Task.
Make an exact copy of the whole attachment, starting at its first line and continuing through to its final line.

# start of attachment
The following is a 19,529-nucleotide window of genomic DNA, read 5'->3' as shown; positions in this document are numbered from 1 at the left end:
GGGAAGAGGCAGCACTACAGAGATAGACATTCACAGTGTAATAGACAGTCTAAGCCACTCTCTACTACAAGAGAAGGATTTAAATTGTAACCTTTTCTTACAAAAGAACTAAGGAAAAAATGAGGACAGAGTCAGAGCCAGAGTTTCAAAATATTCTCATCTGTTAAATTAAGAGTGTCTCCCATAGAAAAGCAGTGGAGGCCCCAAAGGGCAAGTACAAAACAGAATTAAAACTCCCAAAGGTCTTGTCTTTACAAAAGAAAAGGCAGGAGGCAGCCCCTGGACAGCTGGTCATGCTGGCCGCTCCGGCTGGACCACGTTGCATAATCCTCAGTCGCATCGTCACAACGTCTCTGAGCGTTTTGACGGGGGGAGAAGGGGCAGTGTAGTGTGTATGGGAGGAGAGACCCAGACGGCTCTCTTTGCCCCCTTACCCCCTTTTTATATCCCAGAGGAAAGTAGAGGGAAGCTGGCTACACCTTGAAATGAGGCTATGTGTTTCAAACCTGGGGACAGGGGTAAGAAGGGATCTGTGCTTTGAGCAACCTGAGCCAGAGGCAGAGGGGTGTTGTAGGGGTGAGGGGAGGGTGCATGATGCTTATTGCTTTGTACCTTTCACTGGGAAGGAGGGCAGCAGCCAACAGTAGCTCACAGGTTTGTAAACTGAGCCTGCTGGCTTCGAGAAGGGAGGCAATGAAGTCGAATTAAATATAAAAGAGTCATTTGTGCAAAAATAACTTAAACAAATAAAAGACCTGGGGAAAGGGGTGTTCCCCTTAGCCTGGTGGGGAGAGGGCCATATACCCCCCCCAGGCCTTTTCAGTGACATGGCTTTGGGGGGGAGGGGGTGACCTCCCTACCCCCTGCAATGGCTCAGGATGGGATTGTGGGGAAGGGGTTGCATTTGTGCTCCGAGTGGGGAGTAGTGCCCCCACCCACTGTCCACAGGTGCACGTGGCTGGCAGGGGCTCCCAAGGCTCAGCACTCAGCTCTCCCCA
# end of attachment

The following is a 19,529-nucleotide window of genomic DNA, read 5'->3' as shown; positions in this document are numbered from 1 at the left end:
GGGAAGAGGCAGCACTACAGAGATAGACATTCACAGTGTAATAGACAGTCTAAGCCACTCTCTACTACAAGAGAAGGATTTAAATTGTAACCTTTTCTTACAAAAGAACTAAGGAAAAAATGAGGACAGAGTCAGAGCCAGAGTTTCAAAATATTCTCATCTGTTAAATTAAGAGTGTCTCCCATAGAAAAGCAGTGGAGGCCCCAAAGGGCAAGTACAAAACAGAATTAAAACTCCCAAAGGTCTTGTCTTTACAAAAGAAAAGGCAGGAGGCAGCCCCTGGACAGCTGGTCATGCTGGCCGCTCCGGCTGGACCACGTTGCATAATCCTCAGTCGCATCGTCACAACGTCTCTGAGCGTTTTGACGGGGGGAGAAGGGGCAGTGTAGTGTGTATGGGAGGAGAGACCCAGACGGCTCTCTTTGCCCCCTTACCCCCTTTTTATATCCCAGAGGAAAGTAGAGGGAAGCTGGCTACACCTTGAAATGAGGCTATGTGTTTCAAACCTGGGGACAGGGGTAAGAAGGGATCTGTGCTTTGAGCAACCTGAGCCAGAGGCAGAGGGGTGTTGTAGGGGTGAGGGGAGGGTGCATGATGCTTATTGCTTTGTACCTTTCACTGGGAAGGAGGGCAGCAGCCAACAGTAGCTCACAGGTTTGTAAACTGAGCCTGCTGGCTTCGAGAAGGGAGGCAATGAAGTCGAATTAAATATAAAAGAGTCATTTGTGCAAAAATAACTTAAACAAATAAAAGACCTGGGGAAAGGGGTGTTCCCCTTAGCCTGGTGGGGAGAGGGCCATATACCCCCCCCAGGCCTTTTCAGTGACATGGCTTTGGGGGGGAGGGGGTGACCTCCCTACCCCCTGCAATGGCTCAGGATGGGATTGTGGGGAAGGGGTTGCATTTGTGCTCCGAGTGGGGAGTAGTGCCCCCACCCACTGTCCACAGGTGCACGTGGCTGGCAGGGGCTCCCAAGGCTCAGCACTCAGCTCTCCCCA